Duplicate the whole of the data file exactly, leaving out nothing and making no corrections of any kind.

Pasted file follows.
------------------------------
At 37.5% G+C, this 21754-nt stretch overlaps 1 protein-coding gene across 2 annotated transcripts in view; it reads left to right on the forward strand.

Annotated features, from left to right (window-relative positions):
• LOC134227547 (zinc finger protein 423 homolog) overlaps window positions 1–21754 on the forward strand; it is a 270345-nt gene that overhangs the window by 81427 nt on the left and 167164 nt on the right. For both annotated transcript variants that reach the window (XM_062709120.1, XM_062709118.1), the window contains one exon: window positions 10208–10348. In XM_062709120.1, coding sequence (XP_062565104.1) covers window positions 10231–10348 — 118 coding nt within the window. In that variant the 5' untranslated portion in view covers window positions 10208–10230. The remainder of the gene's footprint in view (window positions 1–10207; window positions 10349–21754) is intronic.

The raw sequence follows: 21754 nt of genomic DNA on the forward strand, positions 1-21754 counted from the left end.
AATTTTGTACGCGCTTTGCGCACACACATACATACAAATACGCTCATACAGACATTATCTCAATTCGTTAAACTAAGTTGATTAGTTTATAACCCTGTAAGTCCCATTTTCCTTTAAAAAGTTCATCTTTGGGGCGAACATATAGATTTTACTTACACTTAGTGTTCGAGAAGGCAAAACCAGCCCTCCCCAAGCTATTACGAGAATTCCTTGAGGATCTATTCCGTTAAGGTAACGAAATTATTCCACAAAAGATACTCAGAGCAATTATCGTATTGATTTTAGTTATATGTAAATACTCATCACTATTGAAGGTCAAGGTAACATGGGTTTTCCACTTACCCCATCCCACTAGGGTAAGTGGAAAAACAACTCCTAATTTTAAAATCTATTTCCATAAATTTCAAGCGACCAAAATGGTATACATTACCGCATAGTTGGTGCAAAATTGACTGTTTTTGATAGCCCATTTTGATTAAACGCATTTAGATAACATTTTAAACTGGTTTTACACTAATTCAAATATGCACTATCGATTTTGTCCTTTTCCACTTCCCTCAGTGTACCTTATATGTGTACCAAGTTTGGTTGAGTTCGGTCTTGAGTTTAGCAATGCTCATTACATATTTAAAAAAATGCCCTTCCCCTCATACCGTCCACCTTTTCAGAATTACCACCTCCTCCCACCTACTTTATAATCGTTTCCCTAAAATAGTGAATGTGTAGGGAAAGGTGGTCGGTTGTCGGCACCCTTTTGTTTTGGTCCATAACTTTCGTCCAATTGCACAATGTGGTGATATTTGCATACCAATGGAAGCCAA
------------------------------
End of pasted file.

At 37.5% G+C, this 21754-nt stretch overlaps 1 protein-coding gene across 2 annotated transcripts in view; it reads left to right on the forward strand.

Annotated features, from left to right (window-relative positions):
• LOC134227547 (zinc finger protein 423 homolog) overlaps window positions 1–21754 on the forward strand; it is a 270345-nt gene that overhangs the window by 81427 nt on the left and 167164 nt on the right. For both annotated transcript variants that reach the window (XM_062709120.1, XM_062709118.1), the window contains one exon: window positions 10208–10348. In XM_062709120.1, coding sequence (XP_062565104.1) covers window positions 10231–10348 — 118 coding nt within the window. In that variant the 5' untranslated portion in view covers window positions 10208–10230. The remainder of the gene's footprint in view (window positions 1–10207; window positions 10349–21754) is intronic.

The raw sequence follows: 21754 nt of genomic DNA on the forward strand, positions 1-21754 counted from the left end.
AATTTTGTACGCGCTTTGCGCACACACATACATACAAATACGCTCATACAGACATTATCTCAATTCGTTAAACTAAGTTGATTAGTTTATAACCCTGTAAGTCCCATTTTCCTTTAAAAAGTTCATCTTTGGGGCGAACATATAGATTTTACTTACACTTAGTGTTCGAGAAGGCAAAACCAGCCCTCCCCAAGCTATTACGAGAATTCCTTGAGGATCTATTCCGTTAAGGTAACGAAATTATTCCACAAAAGATACTCAGAGCAATTATCGTATTGATTTTAGTTATATGTAAATACTCATCACTATTGAAGGTCAAGGTAACATGGGTTTTCCACTTACCCCATCCCACTAGGGTAAGTGGAAAAACAACTCCTAATTTTAAAATCTATTTCCATAAATTTCAAGCGACCAAAATGGTATACATTACCGCATAGTTGGTGCAAAATTGACTGTTTTTGATAGCCCATTTTGATTAAACGCATTTAGATAACATTTTAAACTGGTTTTACACTAATTCAAATATGCACTATCGATTTTGTCCTTTTCCACTTCCCTCAGTGTACCTTATATGTGTACCAAGTTTGGTTGAGTTCGGTCTTGAGTTTAGCAATGCTCATTACATATTTAAAAAAATGCCCTTCCCCTCATACCGTCCACCTTTTCAGAATTACCACCTCCTCCCACCTACTTTATAATCGTTTCCCTAAAATAGTGAATGTGTAGGGAAAGGTGGTCGGTTGTCGGCACCCTTTTGTTTTGGTCCATAACTTTCGTCCAATTGCACAATGTGGTGATATTTGCATACCAATGGAAGCCAA